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SILCA DUST RISK PROSECUTED UNDER COSHH REGS

Control and health surveillance advice from HSE not implemented

Teesdale Architectural Stone Ltd (TASL), a natural stone supply firm, has been fined after failing to protect workers from exposure to respirable crystalline silica (RCS) despite previous warnings. The failings were identified during an HSE inspection of its Barnard Castle premises on 16 October 2012.

Darlington Magistrates’ Court heard that exposure to respirable crystalline silica (RCS), a substance that can cause fatal lung diseases, was not being adequately controlled.

Inspectors also found that the required health surveillance for the silica was not being carried out by the company.

The court was told that a previous HSE inspection in 2007 identified similar concerns, and that the company was given advice on suitable control measures. Despite tests revealing a high level of exposure to silica in 2007, little action had been taken to improve the control measures in order to reduce exposure.

The 2012 inspection also identified that equipment was not maintained in efficient working order, in good repair and was not in a clean condition.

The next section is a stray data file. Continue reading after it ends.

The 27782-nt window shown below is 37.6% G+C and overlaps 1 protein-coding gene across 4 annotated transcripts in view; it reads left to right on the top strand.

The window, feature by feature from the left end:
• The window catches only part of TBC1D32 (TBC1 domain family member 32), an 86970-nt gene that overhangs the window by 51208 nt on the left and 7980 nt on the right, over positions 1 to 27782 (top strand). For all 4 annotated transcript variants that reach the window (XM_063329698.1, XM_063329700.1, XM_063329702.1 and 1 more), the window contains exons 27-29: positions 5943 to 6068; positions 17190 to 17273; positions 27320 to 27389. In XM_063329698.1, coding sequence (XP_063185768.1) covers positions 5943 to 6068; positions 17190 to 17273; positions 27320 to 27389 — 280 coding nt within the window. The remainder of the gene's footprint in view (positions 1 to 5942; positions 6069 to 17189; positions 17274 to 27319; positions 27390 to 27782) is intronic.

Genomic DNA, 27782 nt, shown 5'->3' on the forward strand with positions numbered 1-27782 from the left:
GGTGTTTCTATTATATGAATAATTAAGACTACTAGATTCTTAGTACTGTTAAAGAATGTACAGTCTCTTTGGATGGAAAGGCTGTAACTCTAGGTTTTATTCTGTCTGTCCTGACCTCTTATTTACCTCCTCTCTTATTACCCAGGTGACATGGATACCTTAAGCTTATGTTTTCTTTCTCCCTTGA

The court also heard that although health surveillance on employees was carried out once in 2007, no further health surveillance was provided for employees exposed to RCS.

RCS health risk insignificant when exposure controlled

Teesdale Architectural Stone Ltd (TASL), of Harmire Road, Barnard Castle, County Durham, pleaded guilty to breaching Regulation 7(1) of the Control of Substances Hazardous to Health Regulations 2002 and was fined £4,000 and ordered to pay £2,525.40 in costs.

After the hearing, HSE Inspector Sal Brecken said:

“Cutting stone can cause a lot of dust, which, if it is not controlled, can cause serious health effects – the most serious being silicosis which in its most acute form can be fatal.

There is plenty of guidance available for stonemasons to help them improve existing control measures, and the health risks from silica dusts are insignificant when exposure to dust is properly controlled.

There is no need to become ill through work activities and there is no excuse for companies not following the guidance. Teesdale Architectural Stone Ltd should have done more following the guidance offered to them by the HSE in 2007.”

 

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